The SURVIVOR Project

Read the true stories of sexual assault and abuse survivors, paired with their portraits. As told by the survivors and transcribed by Arnold, survivors take a stand to voice what they have gone through in hopes of others never having to go through it themselves.

Susan Arnold presents her second published work, The SURVIVOR Project.

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Week Two in London!

Day One

The class I’m in is called Magic, Murder, and Mystery in London Literature. We had an excursion (field trip), where we went on a Jack the Ripper walking tour. Only two of the original sites still exist, and the public can only access one of them.

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Standing in the spot where Cathrine Eddowes was cruelly slain.

The whole experience was rather eerie because I guess I never really thought of the killings as just that…killings. I’ve always been fascinated by the legend and mystery and standing where those women died really made it real to me.

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Even the street art honors the women who were killed by the White Castle Murderer. I wonder if we would even care if the mystery had been solved?

After the walking tour, we ended up in a market where I got vegan dumplings for lunch and made a few little purchases. Then a group of five of us went in search of a charity shop. We found one and I got a dress, a bathing suit (with the original tags still on!) and flamingo patterned shorts.

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Honestly, these were some of the best things I’ve ever eaten.

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The signs around here are amazingly funny.

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Little stands like this are all over the place!

Day Two

There was a tour of Windsor, which is where the royal wedding was and where the Queen lives most of the time.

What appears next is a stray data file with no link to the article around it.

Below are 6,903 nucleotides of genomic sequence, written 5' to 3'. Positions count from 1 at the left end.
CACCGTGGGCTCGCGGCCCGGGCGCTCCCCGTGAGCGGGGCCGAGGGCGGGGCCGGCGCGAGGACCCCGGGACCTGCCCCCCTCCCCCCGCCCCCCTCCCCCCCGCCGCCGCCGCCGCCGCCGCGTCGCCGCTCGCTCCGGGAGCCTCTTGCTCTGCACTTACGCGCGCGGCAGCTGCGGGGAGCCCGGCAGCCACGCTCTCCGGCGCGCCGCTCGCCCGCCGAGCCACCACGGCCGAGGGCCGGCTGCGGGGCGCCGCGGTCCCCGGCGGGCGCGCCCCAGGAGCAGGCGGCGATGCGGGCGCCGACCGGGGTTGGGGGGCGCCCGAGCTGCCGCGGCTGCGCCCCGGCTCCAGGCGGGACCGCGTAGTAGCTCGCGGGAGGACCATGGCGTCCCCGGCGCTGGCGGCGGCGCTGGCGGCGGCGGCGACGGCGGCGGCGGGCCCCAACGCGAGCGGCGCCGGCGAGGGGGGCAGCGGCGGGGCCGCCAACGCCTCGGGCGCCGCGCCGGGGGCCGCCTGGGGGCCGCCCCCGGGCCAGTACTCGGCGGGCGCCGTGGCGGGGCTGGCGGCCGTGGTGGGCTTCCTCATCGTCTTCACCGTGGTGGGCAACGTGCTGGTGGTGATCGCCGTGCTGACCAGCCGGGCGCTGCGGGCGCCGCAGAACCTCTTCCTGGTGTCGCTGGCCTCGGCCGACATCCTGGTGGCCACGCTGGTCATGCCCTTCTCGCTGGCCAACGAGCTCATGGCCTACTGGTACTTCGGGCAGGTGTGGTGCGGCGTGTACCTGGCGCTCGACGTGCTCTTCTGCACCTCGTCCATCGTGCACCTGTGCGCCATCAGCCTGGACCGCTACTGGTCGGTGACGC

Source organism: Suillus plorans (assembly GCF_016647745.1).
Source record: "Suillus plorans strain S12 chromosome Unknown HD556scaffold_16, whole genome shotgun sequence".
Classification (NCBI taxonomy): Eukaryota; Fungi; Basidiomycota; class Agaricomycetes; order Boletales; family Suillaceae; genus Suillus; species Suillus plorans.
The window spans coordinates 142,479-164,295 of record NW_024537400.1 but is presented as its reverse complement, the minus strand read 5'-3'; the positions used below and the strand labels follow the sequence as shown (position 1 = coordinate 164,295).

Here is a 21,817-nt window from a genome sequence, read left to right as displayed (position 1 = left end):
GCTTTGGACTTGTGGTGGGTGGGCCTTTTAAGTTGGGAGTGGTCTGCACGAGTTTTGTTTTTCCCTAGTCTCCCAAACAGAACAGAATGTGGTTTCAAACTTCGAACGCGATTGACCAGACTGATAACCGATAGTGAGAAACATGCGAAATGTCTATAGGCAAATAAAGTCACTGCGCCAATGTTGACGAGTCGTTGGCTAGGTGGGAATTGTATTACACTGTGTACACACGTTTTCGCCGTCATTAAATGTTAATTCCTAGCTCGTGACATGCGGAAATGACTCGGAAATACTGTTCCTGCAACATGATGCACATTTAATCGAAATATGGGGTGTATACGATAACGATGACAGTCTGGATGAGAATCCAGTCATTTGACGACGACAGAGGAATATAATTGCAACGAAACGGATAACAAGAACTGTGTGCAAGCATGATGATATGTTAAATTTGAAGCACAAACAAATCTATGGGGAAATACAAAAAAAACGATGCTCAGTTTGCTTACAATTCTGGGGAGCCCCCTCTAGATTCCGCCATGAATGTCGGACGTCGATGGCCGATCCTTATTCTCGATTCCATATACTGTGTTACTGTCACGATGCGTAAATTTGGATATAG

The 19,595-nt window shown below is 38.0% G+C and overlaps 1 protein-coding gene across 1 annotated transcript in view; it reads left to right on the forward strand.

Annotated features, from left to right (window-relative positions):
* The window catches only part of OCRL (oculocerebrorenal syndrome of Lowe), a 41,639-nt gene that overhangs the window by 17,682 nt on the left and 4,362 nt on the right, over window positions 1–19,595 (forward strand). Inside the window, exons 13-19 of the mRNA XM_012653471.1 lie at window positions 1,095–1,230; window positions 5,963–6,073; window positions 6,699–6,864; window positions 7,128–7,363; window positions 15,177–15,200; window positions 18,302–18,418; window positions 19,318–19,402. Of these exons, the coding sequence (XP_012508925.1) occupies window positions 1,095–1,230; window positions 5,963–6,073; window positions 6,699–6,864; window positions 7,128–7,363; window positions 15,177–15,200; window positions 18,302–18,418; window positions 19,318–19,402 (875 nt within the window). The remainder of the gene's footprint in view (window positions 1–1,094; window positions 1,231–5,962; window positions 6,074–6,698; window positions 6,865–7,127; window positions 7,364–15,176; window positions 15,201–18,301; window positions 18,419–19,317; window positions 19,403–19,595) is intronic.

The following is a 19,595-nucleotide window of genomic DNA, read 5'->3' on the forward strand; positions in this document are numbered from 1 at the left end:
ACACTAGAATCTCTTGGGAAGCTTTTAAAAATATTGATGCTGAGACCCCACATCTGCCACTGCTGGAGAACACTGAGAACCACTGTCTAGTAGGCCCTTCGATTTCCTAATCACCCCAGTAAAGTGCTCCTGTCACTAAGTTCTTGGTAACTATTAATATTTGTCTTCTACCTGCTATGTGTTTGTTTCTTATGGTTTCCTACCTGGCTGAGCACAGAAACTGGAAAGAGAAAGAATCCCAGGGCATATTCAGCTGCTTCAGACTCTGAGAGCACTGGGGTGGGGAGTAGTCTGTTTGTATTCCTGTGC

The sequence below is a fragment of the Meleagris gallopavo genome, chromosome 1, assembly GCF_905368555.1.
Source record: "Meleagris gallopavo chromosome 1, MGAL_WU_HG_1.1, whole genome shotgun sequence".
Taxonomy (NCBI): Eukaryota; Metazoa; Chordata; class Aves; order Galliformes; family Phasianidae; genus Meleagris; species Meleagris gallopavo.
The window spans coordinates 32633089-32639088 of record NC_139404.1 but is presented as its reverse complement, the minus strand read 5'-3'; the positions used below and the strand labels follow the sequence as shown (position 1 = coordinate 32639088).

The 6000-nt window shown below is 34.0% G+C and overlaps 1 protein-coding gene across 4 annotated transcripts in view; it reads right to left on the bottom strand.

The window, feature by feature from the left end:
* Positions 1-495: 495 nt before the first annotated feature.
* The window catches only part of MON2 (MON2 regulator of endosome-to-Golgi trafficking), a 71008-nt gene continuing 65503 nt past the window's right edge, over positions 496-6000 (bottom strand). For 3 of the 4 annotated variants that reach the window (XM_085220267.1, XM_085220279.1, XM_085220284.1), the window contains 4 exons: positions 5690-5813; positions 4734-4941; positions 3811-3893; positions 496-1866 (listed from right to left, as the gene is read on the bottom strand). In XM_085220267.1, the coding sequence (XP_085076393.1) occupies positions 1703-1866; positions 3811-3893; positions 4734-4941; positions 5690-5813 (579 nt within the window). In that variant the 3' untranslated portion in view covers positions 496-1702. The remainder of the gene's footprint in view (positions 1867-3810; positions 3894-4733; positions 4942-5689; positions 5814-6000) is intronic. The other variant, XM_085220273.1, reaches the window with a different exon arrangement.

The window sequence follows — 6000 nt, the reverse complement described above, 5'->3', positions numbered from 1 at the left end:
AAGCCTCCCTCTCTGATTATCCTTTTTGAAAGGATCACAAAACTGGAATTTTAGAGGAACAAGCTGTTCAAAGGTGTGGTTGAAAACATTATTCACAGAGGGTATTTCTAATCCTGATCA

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Here’s a quick look at the castle.

Honestly, I was not impressed. The castle was beautiful but the lines were long and what little we were able to see of the castle was so blatantly staged for tourists that it hurt. I almost wish it had been similar to a museum. We were not allowed to use our cameras/take photos while inside, otherwise, I would have included some photos for you all.

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Check out this view!

I tried gelato for the first time and I’m not sure if I did or didn’t like it, honestly. A group of us went out on the town for the night.

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Trying gelato for the first time! Chocolate fudge and oreo.

Day Three

The squad (Sydney, Jeff & Caleb) and I went into Hammersmith, which is about a ten-minute bus ride away. We originally went there to go grocery shopping, but that didn’t really happen.

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We walked down King Street, which was home to approximately 8 different charity shops, I was able to get some cute dresses and shirts for a good price. Then I said, “I could get a tattoo today” and Jeff said he would get one with me, so we walked to Hammersmith Tattoo and asked if they could fit us in. They could. So I got a tattoo. By the time we were done getting tattoos, the grocery store had closed, so we did have to go to Asda (Walmart).

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Before!

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After! It means ‘God is greater than the ups and the downs.’

Day Four

We toured Oxford, it took two buses, one incredibly crowded train, and three hours to get there.

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One of the first buildings designed by legendary architect Christopher Wren. This is where Oxford held graduations for years.